Whether you live in a city or a small town, many of us can feel disconnected from nature and our food supply. With pre-packaged, ready-to-eat foods on the rise, it’s easy to disassociate food from the act of growing vegetables from seeds and soil.

A growing number of libraries and community activists across the country are seeking to change that by opening community seed libraries for anyone to borrow flower and veggie seeds.


A seed library is a community service that allows anyone to take seeds and raise their own flowers or vegetables to maturity before optionally harvesting the mature plant’s seeds to bring back to the library, for the cycle to start anew.

Rachael Ries, the Branch Manager for the Washougal Community Library in Washington, said that she had received requests for years from the community to open a seed library.


“Washougal is on cusp between being a small city and being rural,” so Ries thought it was a great fit. “We have a lot of gardeners,” she explained.


Here are some of the steps Ries took to start her seed library – use these steps as ideas for starting your own!

1. Find A Place To Host A Seed Library

The process of starting a seed library, Ries said, started with talking to those who had already done it. She called librarians in Spokane who had already started programs in their communities.

“I spoke with two librarians who had very successful seed libraries,” she said.

If your local library isn’t able to have a seed library because of space, Ries suggests contacting a local nursery or even your city hall.


2. Collect Seeds

Once you know where you’re going to set up your seed library, you can search online find businesses, gardening groups and local residents to donate seeds to your collection.

Ries got in touch with the Master Gardeners of Clark County, who were able to help her get the seeds needed to start the library’s collection.


“Having local partners is very important,” said Ries.

Ries also started a document listing the different seeds to keep track of what the library would have.

3. Find A Place To Store Your Seeds

Next, you should gather the rest of the materials you’ll need for your seed library, like a place to store the seeds and envelopes or packets to keep the seeds in.

For storage, Ries decided to use a filing cabinet where she could place paper envelopes that contained the seeds she had collected.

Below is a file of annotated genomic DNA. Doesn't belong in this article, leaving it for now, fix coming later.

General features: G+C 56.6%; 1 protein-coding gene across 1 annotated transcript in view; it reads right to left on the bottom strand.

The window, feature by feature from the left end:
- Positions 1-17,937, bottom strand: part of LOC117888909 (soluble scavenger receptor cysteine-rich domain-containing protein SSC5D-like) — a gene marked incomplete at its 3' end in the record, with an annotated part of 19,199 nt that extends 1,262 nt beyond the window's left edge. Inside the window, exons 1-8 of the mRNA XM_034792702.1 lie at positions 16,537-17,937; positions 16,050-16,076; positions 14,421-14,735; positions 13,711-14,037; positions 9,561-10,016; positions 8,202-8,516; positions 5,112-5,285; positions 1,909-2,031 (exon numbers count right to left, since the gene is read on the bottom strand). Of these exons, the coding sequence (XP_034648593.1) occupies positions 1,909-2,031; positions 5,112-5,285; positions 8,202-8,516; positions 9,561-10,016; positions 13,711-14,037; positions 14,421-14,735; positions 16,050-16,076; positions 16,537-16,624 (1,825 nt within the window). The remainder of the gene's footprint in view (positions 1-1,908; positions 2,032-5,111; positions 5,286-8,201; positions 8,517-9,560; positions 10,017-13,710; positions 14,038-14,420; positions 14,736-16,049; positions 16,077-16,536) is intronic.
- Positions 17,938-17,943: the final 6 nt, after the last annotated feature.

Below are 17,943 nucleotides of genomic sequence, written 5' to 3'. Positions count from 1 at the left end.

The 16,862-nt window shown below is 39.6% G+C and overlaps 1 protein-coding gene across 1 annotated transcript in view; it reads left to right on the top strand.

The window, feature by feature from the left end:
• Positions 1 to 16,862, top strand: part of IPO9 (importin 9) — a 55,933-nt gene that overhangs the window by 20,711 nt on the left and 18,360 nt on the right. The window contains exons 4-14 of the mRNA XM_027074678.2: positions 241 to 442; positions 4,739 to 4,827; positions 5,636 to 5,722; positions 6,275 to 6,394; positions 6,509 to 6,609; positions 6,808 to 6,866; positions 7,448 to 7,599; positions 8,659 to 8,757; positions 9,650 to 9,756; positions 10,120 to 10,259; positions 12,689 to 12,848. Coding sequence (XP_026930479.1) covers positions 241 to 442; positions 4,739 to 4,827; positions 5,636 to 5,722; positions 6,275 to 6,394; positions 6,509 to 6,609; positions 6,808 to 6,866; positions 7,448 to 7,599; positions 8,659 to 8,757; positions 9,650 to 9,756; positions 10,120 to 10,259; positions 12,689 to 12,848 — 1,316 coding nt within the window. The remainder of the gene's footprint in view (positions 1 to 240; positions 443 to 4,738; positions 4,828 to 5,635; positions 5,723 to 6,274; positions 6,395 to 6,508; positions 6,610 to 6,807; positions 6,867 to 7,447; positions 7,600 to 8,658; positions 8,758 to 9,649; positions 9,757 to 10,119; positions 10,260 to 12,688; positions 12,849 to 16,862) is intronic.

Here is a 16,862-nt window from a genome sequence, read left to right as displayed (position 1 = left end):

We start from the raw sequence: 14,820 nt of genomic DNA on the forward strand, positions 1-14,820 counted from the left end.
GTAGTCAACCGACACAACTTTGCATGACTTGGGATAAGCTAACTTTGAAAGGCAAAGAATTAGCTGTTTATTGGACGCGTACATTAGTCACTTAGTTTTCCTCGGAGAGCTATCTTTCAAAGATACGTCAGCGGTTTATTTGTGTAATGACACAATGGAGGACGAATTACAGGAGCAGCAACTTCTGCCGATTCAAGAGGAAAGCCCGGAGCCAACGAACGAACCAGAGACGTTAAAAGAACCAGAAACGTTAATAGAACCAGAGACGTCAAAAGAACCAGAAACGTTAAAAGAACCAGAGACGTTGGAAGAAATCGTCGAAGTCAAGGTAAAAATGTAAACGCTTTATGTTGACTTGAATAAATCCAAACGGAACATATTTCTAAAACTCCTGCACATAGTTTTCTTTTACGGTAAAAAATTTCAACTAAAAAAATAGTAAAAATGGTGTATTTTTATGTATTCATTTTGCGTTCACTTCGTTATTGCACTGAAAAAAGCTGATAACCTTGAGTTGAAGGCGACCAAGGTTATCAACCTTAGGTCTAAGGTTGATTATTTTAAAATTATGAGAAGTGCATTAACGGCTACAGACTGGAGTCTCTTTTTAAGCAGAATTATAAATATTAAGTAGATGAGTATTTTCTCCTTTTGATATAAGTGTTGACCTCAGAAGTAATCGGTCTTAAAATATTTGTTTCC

The envelopes also include labels for what seed is inside, and Ries decided to create simple how-to documents to help novice gardeners raise their plants.

4. Get The Word Out

Finally, once your seed library is coming together, Ries said it’s good to start getting the word out and promoting the project about a month before it opens.

The seed library at the Washougal Community Library is set to open on March 31. During its launch day, Ries said there will be a day of gardening classes and activities for children and beginners who are interested in learning about gardening.

The seed library won’t require a WCL library card, and anyone will be allowed to borrow six packets of seeds – three vegetables, and three flowers.

The seed library will include a sign-out sheet like when borrowers take books out from the library, so that Ries will be able to follow up with those who borrow seeds and see how their plants are growing.

Seed libraries are a way to bring your community closer to the food that they eat, and make it more accessible for anyone to grow their own fresh vegetables, herbs, and other plants.

Ries said she was hopeful that the partnerships made in the process of creating WCL’s seed library would last.

“I’d like the library to become a place for people to come even without experience in gardening,” said Ries. “I hope it will help to connect people.”

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